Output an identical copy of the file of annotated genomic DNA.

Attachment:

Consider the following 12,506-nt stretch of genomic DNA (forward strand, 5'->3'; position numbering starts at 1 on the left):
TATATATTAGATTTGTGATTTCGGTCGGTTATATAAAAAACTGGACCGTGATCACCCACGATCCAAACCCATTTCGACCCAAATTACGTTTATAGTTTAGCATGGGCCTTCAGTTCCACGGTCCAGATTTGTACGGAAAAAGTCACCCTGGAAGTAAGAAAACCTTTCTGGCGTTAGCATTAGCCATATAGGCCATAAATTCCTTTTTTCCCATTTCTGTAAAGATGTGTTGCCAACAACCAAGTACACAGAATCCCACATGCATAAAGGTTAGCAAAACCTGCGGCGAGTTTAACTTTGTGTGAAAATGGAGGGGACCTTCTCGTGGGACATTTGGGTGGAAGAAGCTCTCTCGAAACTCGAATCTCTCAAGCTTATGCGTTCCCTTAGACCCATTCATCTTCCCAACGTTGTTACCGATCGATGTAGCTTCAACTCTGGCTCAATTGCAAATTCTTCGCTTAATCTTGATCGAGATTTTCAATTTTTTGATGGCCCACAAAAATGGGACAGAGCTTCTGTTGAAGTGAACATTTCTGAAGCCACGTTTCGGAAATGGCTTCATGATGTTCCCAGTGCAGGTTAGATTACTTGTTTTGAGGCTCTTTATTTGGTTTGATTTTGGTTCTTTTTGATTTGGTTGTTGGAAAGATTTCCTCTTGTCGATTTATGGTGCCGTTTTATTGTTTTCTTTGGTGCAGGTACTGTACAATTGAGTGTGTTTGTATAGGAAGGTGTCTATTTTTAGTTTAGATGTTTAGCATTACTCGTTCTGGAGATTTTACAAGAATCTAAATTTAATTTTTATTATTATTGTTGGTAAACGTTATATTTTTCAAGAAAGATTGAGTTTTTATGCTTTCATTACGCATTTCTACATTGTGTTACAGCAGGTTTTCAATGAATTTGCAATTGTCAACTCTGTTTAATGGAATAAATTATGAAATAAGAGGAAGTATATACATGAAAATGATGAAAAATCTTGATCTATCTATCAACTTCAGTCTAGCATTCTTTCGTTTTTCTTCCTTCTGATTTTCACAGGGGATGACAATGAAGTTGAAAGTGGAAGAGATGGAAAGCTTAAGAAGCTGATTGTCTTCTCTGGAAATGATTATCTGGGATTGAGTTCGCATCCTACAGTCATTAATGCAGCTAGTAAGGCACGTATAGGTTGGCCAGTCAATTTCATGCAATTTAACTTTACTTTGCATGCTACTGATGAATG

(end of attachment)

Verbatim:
Consider the following 12,506-nt stretch of genomic DNA (forward strand, 5'->3'; position numbering starts at 1 on the left):
TATATATTAGATTTGTGATTTCGGTCGGTTATATAAAAAACTGGACCGTGATCACCCACGATCCAAACCCATTTCGACCCAAATTACGTTTATAGTTTAGCATGGGCCTTCAGTTCCACGGTCCAGATTTGTACGGAAAAAGTCACCCTGGAAGTAAGAAAACCTTTCTGGCGTTAGCATTAGCCATATAGGCCATAAATTCCTTTTTTCCCATTTCTGTAAAGATGTGTTGCCAACAACCAAGTACACAGAATCCCACATGCATAAAGGTTAGCAAAACCTGCGGCGAGTTTAACTTTGTGTGAAAATGGAGGGGACCTTCTCGTGGGACATTTGGGTGGAAGAAGCTCTCTCGAAACTCGAATCTCTCAAGCTTATGCGTTCCCTTAGACCCATTCATCTTCCCAACGTTGTTACCGATCGATGTAGCTTCAACTCTGGCTCAATTGCAAATTCTTCGCTTAATCTTGATCGAGATTTTCAATTTTTTGATGGCCCACAAAAATGGGACAGAGCTTCTGTTGAAGTGAACATTTCTGAAGCCACGTTTCGGAAATGGCTTCATGATGTTCCCAGTGCAGGTTAGATTACTTGTTTTGAGGCTCTTTATTTGGTTTGATTTTGGTTCTTTTTGATTTGGTTGTTGGAAAGATTTCCTCTTGTCGATTTATGGTGCCGTTTTATTGTTTTCTTTGGTGCAGGTACTGTACAATTGAGTGTGTTTGTATAGGAAGGTGTCTATTTTTAGTTTAGATGTTTAGCATTACTCGTTCTGGAGATTTTACAAGAATCTAAATTTAATTTTTATTATTATTGTTGGTAAACGTTATATTTTTCAAGAAAGATTGAGTTTTTATGCTTTCATTACGCATTTCTACATTGTGTTACAGCAGGTTTTCAATGAATTTGCAATTGTCAACTCTGTTTAATGGAATAAATTATGAAATAAGAGGAAGTATATACATGAAAATGATGAAAAATCTTGATCTATCTATCAACTTCAGTCTAGCATTCTTTCGTTTTTCTTCCTTCTGATTTTCACAGGGGATGACAATGAAGTTGAAAGTGGAAGAGATGGAAAGCTTAAGAAGCTGATTGTCTTCTCTGGAAATGATTATCTGGGATTGAGTTCGCATCCTACAGTCATTAATGCAGCTAGTAAGGCACGTATAGGTTGGCCAGTCAATTTCATGCAATTTAACTTTACTTTGCATGCTACTGATGAATG